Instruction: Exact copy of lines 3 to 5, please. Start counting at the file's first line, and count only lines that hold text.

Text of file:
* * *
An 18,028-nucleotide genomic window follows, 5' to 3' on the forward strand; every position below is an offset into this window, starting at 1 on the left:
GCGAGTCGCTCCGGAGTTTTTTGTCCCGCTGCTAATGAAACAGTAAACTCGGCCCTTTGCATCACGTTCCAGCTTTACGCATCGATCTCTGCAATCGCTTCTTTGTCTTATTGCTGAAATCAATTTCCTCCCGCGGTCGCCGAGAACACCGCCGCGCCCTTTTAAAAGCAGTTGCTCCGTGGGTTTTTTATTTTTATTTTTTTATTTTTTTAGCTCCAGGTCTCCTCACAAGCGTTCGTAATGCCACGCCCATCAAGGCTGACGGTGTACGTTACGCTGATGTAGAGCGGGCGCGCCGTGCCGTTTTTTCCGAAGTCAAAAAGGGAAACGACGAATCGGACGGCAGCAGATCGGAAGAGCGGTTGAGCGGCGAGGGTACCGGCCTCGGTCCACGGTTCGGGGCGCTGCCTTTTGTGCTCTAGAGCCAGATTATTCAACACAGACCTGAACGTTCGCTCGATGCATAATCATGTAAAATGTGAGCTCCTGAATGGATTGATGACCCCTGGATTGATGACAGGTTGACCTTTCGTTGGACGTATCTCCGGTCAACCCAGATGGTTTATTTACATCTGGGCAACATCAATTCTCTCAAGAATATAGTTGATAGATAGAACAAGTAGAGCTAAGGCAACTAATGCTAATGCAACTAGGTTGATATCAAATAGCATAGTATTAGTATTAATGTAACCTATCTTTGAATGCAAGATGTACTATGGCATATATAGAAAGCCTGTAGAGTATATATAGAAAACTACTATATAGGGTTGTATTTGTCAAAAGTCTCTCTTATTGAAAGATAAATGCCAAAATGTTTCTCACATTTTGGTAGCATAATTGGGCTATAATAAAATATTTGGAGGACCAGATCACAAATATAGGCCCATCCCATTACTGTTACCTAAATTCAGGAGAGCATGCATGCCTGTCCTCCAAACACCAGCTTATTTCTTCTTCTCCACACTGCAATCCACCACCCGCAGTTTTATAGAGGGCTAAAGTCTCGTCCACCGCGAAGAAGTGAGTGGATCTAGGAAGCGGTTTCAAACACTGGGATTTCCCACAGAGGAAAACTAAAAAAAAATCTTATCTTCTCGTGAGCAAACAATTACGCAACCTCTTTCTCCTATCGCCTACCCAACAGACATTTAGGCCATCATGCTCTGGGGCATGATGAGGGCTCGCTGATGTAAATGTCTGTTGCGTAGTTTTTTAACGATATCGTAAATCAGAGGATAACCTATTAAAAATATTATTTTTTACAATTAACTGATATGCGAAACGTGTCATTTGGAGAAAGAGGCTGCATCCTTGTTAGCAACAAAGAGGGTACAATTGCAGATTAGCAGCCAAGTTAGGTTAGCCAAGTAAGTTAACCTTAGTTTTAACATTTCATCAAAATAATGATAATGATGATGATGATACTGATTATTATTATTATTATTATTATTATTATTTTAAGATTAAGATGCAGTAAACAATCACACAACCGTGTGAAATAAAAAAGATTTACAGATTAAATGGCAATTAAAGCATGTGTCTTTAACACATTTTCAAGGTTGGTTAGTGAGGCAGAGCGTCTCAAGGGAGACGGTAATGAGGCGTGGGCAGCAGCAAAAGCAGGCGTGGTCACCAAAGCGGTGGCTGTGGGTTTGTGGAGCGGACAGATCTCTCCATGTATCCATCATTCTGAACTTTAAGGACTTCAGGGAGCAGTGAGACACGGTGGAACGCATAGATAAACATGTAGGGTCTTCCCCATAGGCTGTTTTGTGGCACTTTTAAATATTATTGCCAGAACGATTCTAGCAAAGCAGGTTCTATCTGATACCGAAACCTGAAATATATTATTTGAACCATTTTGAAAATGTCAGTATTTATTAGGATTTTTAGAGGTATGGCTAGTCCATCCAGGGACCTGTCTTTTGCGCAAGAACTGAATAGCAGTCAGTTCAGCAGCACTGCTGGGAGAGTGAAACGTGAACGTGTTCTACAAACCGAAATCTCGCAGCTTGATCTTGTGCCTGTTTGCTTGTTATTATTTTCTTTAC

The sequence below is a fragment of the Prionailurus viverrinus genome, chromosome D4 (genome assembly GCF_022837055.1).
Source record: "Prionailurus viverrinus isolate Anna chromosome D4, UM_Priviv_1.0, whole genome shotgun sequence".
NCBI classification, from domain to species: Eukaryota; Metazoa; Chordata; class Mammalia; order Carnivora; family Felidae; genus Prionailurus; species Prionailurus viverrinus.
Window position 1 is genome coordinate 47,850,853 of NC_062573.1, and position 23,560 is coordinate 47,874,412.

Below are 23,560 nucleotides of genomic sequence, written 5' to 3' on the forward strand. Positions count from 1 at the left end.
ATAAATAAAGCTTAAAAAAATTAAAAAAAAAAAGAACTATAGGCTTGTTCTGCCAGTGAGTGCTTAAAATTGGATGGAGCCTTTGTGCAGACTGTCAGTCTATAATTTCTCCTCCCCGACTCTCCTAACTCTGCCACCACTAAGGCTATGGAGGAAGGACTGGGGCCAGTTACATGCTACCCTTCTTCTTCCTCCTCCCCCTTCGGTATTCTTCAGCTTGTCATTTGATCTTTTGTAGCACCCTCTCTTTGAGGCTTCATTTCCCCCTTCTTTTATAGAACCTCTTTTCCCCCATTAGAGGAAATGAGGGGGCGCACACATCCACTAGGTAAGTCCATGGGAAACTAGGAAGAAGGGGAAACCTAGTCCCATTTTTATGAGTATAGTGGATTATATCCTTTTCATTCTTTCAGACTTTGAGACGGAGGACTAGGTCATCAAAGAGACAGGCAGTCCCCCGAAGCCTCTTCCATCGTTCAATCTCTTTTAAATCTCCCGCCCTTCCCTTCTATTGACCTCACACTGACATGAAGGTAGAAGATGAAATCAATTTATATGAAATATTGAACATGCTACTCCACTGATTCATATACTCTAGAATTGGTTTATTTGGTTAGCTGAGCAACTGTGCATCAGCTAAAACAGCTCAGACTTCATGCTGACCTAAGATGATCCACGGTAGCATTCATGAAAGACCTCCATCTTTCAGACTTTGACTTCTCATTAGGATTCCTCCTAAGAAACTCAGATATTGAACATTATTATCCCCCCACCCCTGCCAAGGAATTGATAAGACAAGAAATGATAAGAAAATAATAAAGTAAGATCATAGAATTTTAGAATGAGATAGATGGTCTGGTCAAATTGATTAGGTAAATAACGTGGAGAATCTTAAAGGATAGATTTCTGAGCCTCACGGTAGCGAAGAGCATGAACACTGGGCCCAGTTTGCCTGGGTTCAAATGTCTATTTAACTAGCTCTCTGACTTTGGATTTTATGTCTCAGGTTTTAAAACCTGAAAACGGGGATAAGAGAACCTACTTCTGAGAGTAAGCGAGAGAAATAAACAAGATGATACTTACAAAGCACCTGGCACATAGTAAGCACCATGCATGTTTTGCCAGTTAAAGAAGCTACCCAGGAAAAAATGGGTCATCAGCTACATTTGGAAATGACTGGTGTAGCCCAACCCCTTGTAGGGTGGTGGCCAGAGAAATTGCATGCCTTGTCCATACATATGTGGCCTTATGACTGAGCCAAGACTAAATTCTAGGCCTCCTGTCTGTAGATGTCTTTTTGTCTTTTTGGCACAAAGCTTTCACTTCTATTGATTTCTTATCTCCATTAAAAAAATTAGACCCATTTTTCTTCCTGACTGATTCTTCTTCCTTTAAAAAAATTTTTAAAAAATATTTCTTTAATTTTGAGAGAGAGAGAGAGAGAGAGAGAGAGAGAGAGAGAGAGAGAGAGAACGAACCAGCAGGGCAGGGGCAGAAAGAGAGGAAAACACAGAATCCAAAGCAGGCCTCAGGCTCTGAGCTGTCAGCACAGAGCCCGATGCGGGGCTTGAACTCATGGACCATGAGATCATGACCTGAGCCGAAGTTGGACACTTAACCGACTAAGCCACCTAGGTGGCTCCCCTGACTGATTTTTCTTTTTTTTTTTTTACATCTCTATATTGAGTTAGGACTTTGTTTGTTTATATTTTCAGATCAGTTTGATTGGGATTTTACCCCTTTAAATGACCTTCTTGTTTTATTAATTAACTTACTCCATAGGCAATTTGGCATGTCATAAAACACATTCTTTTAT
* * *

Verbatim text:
The sequence below is a fragment of the Prionailurus viverrinus genome, chromosome D4 (genome assembly GCF_022837055.1).
Source record: "Prionailurus viverrinus isolate Anna chromosome D4, UM_Priviv_1.0, whole genome shotgun sequence".
NCBI classification, from domain to species: Eukaryota; Metazoa; Chordata; class Mammalia; order Carnivora; family Felidae; genus Prionailurus; species Prionailurus viverrinus.